By Ian Thomas Wilson (Rated G)
Santa Claus, good old Saint Nick, the bringer of yuletide joy throughout Europe and North America. The historical figure behind Santa is the Christian saint and bishop, Nicholas of Myra. He was born sometime in the 4th century in Patara, modern-day Turkey (then known as Asia Minor), and he served the city of Myra, also in Asia Minor.
Nicholas was raised as a devout Christian by well-to-do Christian parents. After their death, Nicholas gave away his inheritance to the poor and took a vow of poverty. He was imprisoned for his Christianity by the ruthless Roman Emperor, Diocletian. Nicholas was eventually released from prison, and he attended the Council of Nicea. At the council, a very unusual event took place, which is the topic of this article.
First, some more background on the Council of Nicea. Even before the Great Schism (when the Western Church and Eastern Church made their split), the Early Church had shown clear signs of a distinction between East and West. We in the Western Church tend to have a more “legal” view of Christian Theology. Now, I don’t mean “legalistic”; that’s a different matter. We tend to use legal terms and ideas when we discuss theology. “Adoption” “election” “sacrament” “justification” are all terms adopted from Roman law. The East, meanwhile, tends to view theology as more mystical. What we call “sacraments” they refer to as “mysteries”, where one thing is hidden in another. This has led to a great deal of confusion and misunderstanding between East and West.
Another difference between Eastern and Western Christianity is our views of the Trinity. While the West tends to think of the Trinity as three persons partaking of the same essence, the East views them in terms of a hierarchy. God the Father is the source of divinity for both the Son and the Spirit. That’s why the Creed is different in the East. In the West, we say “The Holy Spirit proceeds from the Father and the Son.” You’ll never hear “and the Son” in the East because the Father is the only source of divinity. The Son and the Spirit are not God in the same way as the Father is God. This might sound strange, or heretical to some, but the Western view has its own weaknesses as well.
The trouble started when a bishop of the Eastern Church named Arius who began preaching that Christ was not coequal with God the Father, but was instead a creation of God the Father. The first and greatest creation of God, but a creation nonetheless. Most of the Eastern Church, as well as some in the West, affirmed this doctrine, and there was nothing to really stop them from thinking this way; there wasn’t a credal statement to tell them that they were wrong. There were many, however, who spoke out against Arius, and the controversy threatened the integrity of the Early Church.
It’s worth mentioning that at that Christianity had only very recently become legalized. It was not the state religion, yet; that wouldn’t happen for quite some time yet. On paper, the Imperial Cult was still the state religion of the Roman Empire. Emperor Constantine was favorably disposed to Christianity and had placed the Church under his personal protection. I can imagine he was baffled over this dispute, only having recently professed something resembling Christian faith.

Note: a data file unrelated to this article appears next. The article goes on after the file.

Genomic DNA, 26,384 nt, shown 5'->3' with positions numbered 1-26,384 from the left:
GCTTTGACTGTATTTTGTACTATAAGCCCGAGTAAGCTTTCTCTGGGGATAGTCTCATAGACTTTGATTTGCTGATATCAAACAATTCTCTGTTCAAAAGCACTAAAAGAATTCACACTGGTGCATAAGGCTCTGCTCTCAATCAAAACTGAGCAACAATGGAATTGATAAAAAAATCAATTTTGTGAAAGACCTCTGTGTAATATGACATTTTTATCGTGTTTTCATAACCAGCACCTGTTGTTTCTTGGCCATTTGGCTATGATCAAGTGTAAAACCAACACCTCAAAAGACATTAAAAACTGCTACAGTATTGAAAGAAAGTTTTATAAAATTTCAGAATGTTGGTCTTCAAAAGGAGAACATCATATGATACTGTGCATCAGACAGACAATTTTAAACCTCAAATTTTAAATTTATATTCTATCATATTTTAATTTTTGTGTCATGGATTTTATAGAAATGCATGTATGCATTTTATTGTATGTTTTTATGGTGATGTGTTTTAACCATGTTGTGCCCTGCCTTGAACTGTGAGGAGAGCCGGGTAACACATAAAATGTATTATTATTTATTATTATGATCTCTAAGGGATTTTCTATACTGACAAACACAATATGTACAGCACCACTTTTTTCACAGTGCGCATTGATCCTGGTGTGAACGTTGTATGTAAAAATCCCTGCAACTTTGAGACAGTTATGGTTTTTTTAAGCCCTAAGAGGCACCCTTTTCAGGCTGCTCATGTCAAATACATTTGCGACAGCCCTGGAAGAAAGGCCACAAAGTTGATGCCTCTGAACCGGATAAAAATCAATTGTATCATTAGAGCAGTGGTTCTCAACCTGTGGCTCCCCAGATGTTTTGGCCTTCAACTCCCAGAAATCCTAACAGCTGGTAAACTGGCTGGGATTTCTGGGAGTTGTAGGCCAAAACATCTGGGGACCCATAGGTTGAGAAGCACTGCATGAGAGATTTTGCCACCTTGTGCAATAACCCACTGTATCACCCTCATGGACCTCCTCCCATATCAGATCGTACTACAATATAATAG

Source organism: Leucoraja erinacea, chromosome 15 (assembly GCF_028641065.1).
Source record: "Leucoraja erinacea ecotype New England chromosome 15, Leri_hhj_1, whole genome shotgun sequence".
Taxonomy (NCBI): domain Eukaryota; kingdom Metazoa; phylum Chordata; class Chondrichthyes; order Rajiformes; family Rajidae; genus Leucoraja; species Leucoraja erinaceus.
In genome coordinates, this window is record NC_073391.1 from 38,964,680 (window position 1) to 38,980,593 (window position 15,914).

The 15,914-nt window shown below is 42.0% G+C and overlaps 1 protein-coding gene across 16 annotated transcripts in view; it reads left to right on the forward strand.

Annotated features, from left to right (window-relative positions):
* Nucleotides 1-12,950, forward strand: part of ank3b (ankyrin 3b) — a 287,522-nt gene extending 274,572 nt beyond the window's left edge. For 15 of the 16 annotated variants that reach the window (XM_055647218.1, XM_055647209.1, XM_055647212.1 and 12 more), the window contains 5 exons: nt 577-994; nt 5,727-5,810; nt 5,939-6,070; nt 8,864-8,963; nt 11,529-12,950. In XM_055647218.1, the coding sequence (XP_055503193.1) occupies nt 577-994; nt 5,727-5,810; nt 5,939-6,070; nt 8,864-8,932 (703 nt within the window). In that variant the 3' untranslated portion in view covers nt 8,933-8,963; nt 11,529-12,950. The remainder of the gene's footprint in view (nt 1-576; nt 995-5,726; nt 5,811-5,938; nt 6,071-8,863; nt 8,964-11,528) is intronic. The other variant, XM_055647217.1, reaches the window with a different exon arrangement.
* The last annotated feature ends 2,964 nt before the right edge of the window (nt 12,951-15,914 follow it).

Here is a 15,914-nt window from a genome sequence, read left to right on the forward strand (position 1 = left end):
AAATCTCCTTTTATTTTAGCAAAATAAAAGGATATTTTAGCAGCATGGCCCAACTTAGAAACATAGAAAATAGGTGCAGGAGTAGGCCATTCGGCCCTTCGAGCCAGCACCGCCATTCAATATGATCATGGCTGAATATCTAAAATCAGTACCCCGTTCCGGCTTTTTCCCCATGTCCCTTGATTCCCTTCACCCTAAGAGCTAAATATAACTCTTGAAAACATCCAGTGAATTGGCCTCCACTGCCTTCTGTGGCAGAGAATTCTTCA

The stakes were high; if the Church got this wrong, it would affect its doctrinal development for centuries to come. Preaching false doctrine could mean eternal damnation. A church schism would be simply disastrous at that time, just when Christianity was beginning to stand on its own two feet. It was vitally important that they get this right.
So a Church council was called to the city of Nicea. Attendees included Emperor Constantine, St. Athanasius, and of course, St. Nicholas. All listened as Arius made his arguments for why Jesus Christ was not fully God, but a “lesser God”. The council, including Nicholas, listened intently. When he heard as much as he could stand, Nicholas stood up and punched Arius dead in the face.
By now you’re thinking “That’s not very saintly”. And you’d be right. However, even the greatest saints have off days. Some of the most saintly people I know lose their tempers on occasion, and this was one of those occasions. I’m sure he realized his mistake soon after he made it, as so many of us with anger issues do. In his place, I would very likely do the same thing. And it’s not as though the rest of the council members thought this was acceptable behavior; Nicholas was promptly asked to leave until he could compose himself.
To me, this incident reminds us that everyone loses their temper on occasion. The Church Fathers, though virtuous men, were not perfect. They had flaws. This event does in no way eclipse the acts to service that defined the life of St. Nicholas. His zeal for Christ compelled him to perform these acts. In a way, his fistfight with Arius was an overflowing of that passion.
When I look around at myself and my fellow Christians, what I often see is a lack of passion. If more Christians today (and I do include myself here) followed Nicholas’ pious example, I believe that Christianity would look very different today. I’m not saying we should fight people who disagree with us; what I am saying is that we should hold to our beliefs as strongly as the Church Fathers did, to be willing to fight and die for our faith. We should be concerned with living out our faith through service to God and our neighbor, and then we won’t need to throw a punch.
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